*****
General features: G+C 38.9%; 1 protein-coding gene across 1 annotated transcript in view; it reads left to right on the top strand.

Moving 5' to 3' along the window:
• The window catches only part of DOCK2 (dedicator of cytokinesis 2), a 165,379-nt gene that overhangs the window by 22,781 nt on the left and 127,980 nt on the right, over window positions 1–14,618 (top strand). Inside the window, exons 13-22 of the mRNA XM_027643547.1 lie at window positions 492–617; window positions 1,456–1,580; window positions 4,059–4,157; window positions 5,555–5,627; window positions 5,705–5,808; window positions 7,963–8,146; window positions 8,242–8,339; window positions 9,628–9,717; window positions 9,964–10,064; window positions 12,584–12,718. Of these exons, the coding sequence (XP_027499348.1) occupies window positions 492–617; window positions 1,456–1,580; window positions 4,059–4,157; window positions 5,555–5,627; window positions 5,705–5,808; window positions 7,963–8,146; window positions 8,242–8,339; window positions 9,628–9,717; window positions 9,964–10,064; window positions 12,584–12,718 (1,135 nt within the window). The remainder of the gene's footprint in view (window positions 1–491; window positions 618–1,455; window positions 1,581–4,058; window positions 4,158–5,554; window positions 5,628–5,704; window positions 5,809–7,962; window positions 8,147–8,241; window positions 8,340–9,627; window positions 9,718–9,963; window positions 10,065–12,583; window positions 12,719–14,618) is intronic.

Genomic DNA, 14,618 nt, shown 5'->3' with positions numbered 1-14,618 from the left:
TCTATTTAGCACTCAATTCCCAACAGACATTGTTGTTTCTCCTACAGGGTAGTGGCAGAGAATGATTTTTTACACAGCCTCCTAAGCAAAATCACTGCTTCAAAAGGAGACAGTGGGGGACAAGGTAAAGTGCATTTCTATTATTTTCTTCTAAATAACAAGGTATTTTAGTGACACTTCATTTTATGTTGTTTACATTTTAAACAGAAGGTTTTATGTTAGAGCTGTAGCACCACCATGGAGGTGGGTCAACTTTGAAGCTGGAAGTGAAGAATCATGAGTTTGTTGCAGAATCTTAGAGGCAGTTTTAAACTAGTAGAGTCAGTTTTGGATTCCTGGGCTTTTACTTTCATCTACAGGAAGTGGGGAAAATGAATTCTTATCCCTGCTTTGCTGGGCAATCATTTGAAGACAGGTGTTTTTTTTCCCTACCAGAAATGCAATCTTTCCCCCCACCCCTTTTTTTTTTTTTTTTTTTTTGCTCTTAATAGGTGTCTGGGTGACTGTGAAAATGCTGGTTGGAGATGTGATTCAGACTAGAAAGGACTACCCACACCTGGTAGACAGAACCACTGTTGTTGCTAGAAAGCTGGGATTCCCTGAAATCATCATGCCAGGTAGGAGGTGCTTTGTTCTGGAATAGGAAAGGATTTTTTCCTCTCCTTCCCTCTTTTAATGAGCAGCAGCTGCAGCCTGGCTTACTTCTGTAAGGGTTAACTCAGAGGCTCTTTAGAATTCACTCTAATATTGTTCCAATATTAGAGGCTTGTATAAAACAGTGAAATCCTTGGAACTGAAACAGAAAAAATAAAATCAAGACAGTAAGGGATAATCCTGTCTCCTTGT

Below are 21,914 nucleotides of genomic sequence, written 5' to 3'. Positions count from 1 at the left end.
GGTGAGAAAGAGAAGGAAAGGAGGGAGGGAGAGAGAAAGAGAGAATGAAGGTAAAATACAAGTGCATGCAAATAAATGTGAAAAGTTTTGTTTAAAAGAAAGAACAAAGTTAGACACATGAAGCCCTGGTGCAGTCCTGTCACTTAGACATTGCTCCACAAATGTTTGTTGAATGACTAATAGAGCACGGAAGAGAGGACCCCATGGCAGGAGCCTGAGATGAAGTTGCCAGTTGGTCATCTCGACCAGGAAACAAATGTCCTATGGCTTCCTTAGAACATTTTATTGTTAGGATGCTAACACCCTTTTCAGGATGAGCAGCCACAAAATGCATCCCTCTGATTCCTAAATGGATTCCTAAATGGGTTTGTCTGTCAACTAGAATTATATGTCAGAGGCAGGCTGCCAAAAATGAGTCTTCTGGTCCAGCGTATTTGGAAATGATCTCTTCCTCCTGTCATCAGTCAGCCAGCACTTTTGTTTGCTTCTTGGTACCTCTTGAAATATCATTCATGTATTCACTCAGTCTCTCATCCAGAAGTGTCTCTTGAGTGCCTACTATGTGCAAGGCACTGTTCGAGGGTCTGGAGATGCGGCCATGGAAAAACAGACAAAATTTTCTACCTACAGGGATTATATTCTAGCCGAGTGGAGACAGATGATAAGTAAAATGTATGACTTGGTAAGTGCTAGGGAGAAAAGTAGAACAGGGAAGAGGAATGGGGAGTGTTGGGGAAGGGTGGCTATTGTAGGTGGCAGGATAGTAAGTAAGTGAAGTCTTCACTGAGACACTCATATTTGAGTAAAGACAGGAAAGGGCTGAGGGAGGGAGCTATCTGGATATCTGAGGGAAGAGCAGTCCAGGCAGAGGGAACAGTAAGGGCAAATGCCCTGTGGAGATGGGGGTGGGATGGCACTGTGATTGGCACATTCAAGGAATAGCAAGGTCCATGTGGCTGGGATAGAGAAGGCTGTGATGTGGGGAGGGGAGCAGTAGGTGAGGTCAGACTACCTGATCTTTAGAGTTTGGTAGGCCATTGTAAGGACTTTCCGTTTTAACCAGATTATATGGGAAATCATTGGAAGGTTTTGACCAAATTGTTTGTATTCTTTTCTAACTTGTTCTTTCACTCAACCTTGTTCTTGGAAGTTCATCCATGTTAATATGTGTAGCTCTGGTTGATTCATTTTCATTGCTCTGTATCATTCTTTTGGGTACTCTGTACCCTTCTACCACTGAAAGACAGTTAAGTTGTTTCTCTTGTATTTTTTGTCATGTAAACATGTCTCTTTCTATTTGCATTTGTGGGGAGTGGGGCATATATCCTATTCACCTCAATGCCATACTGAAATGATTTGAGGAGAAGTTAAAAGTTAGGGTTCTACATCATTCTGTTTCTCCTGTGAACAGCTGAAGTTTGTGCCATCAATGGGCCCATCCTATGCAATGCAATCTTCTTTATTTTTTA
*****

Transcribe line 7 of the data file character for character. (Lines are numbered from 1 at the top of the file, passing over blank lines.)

GGTGAGAAAGAGAAGGAAAGGAGGGAGGGAGAGAGAAAGAGAGAATGAAGGTAAAATACAAGTGCATGCAAATAAATGTGAAAAGTTTTGTTTAAAAGAAAGAACAAAGTTAGACACATGAAGCCCTGGTGCAGTCCTGTCACTTAGACATTGCTCCACAAATGTTTGTTGAATGACTAATAGAGCACGGAAGAGAGGACCCCATGGCAGGAGCCTGAGATGAAGTTGCCAGTTGGTCATCTCGACCAGGAAACAAATGTCCTATGGCTTCCTTAGAACATTTTATTGTTAGGATGCTAACACCCTTTTCAGGATGAGCAGCCACAAAATGCATCCCTCTGATTCCTAAATGGATTCCTAAATGGGTTTGTCTGTCAACTAGAATTATATGTCAGAGGCAGGCTGCCAAAAATGAGTCTTCTGGTCCAGCGTATTTGGAAATGATCTCTTCCTCCTGTCATCAGTCAGCCAGCACTTTTGTTTGCTTCTTGGTACCTCTTGAAATATCATTCATGTATTCACTCAGTCTCTCATCCAGAAGTGTCTCTTGAGTGCCTACTATGTGCAAGGCACTGTTCGAGGGTCTGGAGATGCGGCCATGGAAAAACAGACAAAATTTTCTACCTACAGGGATTATATTCTAGCCGAGTGGAGACAGATGATAAGTAAAATGTATGACTTGGTAAGTGCTAGGGAGAAAAGTAGAACAGGGAAGAGGAATGGGGAGTGTTGGGGAAGGGTGGCTATTGTAGGTGGCAGGATAGTAAGTAAGTGAAGTCTTCACTGAGACACTCATATTTGAGTAAAGACAGGAAAGGGCTGAGGGAGGGAGCTATCTGGATATCTGAGGGAAGAGCAGTCCAGGCAGAGGGAACAGTAAGGGCAAATGCCCTGTGGAGATGGGGGTGGGATGGCACTGTGATTGGCACATTCAAGGAATAGCAAGGTCCATGTGGCTGGGATAGAGAAGGCTGTGATGTGGGGAGGGGAGCAGTAGGTGAGGTCAGACTACCTGATCTTTAGAGTTTGGTAGGCCATTGTAAGGACTTTCCGTTTTAACCAGATTATATGGGAAATCATTGGAAGGTTTTGACCAAATTGTTTGTATTCTTTTCTAACTTGTTCTTTCACTCAACCTTGTTCTTGGAAGTTCATCCATGTTAATATGTGTAGCTCTGGTTGATTCATTTTCATTGCTCTGTATCATTCTTTTGGGTACTCTGTACCCTTCTACCACTGAAAGACAGTTAAGTTGTTTCTCTTGTATTTTTTGTCATGTAAACATGTCTCTTTCTATTTGCATTTGTGGGGAGTGGGGCATATATCCTATTCACCTCAATGCCATACTGAAATGATTTGAGGAGAAGTTAAAAGTTAGGGTTCTACATCATTCTGTTTCTCCTGTGAACAGCTGAAGTTTGTGCCATCAATGGGCCCATCCTATGCAATGCAATCTTCTTTATTTTTTA